Earthquake adds to strains to livelihood while the US resists calls to return assets
Kabul truck driver Ahmad Siar has been without work for months, struggling to feed his family amid soaring food prices.
“I am always thinking about how to support my family of six children,” he told representatives of the International Committee of the Red Cross in Afghanistan recently. “Earlier my family could afford to eat a good meal at least once a week, but now we barely manage a good meal once a month.”
He added: “This is not only about me but all Afghans.”
Siar’s point is reinforced by figures that show more than 7,000 of the country’s most vulnerable families－amounting to 56,000 people－were assisted by the ICRC through multipurpose cash grants in the first half of this year. But hundreds of thousands more families remain in severe need.
Exacerbating these problems, one of the worst earthquakes in a decade hit southeastern Afghanistan on June 22, claiming more than 1,000 lives and injuring almost 2,000 others. Tens of thousands of houses were destroyed in the affected area.
China was quick to respond. Two Y-20 transport aircraft carrying disaster relief supplies provided by the Chinese government, including tents, blankets and folding beds, arrived in Kabul on Tuesday, China Central Television reported.
This came after the Chinese government handed over the first batch of such supplies to Afghanistan at Kabul International Airport on Monday.
Expressing their appreciation during the handover ceremony, the Afghan side said the supplies are what Afghanistan needs most right now, according to a statement issued by the Chinese embassy in Afghanistan.
The Afghan side also said they will distribute the supplies to regions that have seriously suffered from the earthquake.
On Saturday, the Chinese government announced that it would provide emergency humanitarian assistance worth 50 million yuan ($7.45 million) to Afghanistan for earthquake recovery efforts.
While thanking China for its help, Ghulam Ghaws Naseri, the Taliban’s acting minister of state for disaster management and humanitarian affairs, said the Afghan people need the United States and its allies to release the Afghan assets that they had seized abroad.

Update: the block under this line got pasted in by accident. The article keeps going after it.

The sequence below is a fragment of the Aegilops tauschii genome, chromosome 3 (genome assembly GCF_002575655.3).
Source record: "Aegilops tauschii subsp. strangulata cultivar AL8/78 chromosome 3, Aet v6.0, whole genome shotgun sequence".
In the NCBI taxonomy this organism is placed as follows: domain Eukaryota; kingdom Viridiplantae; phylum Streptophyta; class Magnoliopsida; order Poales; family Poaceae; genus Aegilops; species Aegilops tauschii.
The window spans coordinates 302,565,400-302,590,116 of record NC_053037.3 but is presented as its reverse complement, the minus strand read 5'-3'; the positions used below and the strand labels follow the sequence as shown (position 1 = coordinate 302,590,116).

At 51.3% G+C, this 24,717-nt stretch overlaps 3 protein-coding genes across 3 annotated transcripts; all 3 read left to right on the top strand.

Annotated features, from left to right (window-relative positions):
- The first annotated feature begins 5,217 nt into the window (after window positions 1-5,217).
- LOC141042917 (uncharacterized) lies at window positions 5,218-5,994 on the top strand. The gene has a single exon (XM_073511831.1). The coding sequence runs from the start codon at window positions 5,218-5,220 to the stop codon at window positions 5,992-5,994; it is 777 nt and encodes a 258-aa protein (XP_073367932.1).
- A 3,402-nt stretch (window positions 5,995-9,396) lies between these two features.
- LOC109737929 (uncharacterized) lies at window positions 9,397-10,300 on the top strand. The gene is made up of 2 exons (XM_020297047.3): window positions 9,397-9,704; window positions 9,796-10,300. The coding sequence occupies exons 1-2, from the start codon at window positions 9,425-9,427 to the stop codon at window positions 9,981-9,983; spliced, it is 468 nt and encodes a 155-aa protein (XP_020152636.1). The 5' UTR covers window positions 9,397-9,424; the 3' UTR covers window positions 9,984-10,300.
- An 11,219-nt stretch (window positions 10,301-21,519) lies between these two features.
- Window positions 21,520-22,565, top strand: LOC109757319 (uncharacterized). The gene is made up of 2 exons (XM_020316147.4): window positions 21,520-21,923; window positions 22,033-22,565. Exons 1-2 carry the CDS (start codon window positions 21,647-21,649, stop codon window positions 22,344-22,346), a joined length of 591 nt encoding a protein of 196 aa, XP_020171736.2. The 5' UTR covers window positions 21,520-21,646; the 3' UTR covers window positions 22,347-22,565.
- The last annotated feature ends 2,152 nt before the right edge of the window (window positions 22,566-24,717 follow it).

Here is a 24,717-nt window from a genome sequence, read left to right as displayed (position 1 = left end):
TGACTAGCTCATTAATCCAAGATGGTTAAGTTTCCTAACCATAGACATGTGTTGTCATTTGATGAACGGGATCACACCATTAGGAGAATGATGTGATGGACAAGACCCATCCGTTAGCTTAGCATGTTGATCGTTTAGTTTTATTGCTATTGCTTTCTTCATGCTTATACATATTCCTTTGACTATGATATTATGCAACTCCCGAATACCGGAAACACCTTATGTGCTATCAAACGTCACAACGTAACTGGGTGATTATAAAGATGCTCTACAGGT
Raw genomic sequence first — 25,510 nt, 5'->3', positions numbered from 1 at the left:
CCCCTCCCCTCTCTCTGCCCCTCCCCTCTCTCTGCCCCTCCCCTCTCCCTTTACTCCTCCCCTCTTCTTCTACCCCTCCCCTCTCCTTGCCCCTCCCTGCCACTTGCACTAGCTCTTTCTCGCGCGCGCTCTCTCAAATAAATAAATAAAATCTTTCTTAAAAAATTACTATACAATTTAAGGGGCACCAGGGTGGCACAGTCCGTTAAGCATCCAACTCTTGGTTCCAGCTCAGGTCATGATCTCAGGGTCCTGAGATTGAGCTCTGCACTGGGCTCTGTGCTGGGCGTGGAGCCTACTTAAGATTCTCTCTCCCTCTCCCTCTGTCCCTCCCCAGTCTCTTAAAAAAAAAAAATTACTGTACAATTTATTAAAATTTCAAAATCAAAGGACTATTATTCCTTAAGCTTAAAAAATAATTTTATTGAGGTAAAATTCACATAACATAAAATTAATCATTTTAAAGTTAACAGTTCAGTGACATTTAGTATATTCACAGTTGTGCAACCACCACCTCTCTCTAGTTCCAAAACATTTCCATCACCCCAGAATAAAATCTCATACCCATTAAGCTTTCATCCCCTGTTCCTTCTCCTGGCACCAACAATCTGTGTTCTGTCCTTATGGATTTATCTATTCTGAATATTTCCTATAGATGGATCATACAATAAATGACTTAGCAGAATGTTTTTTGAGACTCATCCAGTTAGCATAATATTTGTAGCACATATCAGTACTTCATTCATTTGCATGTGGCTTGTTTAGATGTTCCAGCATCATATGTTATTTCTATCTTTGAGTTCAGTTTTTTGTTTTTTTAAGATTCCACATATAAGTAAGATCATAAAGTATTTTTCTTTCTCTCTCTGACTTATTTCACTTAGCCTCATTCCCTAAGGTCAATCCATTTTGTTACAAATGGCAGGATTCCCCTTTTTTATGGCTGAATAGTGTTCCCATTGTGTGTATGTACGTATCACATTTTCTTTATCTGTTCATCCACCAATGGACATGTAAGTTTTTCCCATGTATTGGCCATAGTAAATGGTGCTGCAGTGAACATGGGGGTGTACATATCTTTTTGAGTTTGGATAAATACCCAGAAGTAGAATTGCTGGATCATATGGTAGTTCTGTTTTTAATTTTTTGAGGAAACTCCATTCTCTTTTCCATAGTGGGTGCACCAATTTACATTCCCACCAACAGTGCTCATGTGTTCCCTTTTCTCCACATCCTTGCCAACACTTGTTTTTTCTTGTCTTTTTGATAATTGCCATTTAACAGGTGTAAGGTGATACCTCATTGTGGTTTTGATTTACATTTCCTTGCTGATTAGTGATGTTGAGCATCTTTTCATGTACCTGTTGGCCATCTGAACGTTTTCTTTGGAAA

The US has been widely criticized for not returning the bulk of the $9.5 billion in frozen assets of Afghanistan’s central bank held abroad. In August last year, the US and other Western countries suspended most of the non-humanitarian funding that constituted over 70 percent of the war-torn country’s government expenditures.
“In these testing times, we call on the United States to release Afghanistan’s frozen assets and lift sanctions on Afghan banks so that aid agencies could easily deliver assistance to Afghanistan,” Amir Khan Muttaqi, the acting foreign minister of the Afghan interim government told the media in Kabul on June 25.
White House Press Secretary Karine Jean-Pierre that day said in Washington that the US is working to address complicated questions about the use of the frozen funds to ensure they benefit the people of Afghanistan and not the Taliban.
Imtiaz Gul, executive director of the Center for Research and Security Studies in Pakistan, told China Daily: “This is indeed unfortunate that Afghanistan has no access to its critical assets in times of urgent need largely because of the political limitations of the (Joe) Biden administration.”
Earlier, in an interview with Reuters, the Taliban’s foreign ministry spokesman Abdul Qahar Balkhi asked the world to “give the Afghans their most basic right, which is their right to life and that is through lifting the sanctions and unfreezing our assets and also giving assistance”.
Unfreezing assets urged
Salman Bashir, a former Pakistani ambassador to China, said he hopes that “the US will reconsider and unfreeze Afghanistan funds especially to enable assistance to the victims of earthquake affectees”.
“Humanitarian catastrophe warrants a humane and generous response,” he said.
Compounding the impact of this dire situation, the country has been hit by one of the worst droughts in recent years, significantly reducing food crops and water supplies in many parts. “We also helped around 11,000 drought-affected farmers’ households to resume farming activities,” the ICRC said in a statement. “Many of them were forced to stop farming for some time as they had to flee their homes because of violence.”
Serving Afghanistan for more than 40 years, the ICRC has launched a cash-for-work project in Gulbahar, providing short-term employment and income-generating opportunities for the most vulnerable people.
Still, many locals are worried. Haji Mirza, a shopkeeper in Kabul for more than 25 years, has been experiencing lean times, worsened by rising costs. “More and more customers have been asking me to give them items on credit,” he said.
He said he does not know how long his business can last and he sees no way out of his troubles.
Wang Qingyun and Xinhua contributed to this story.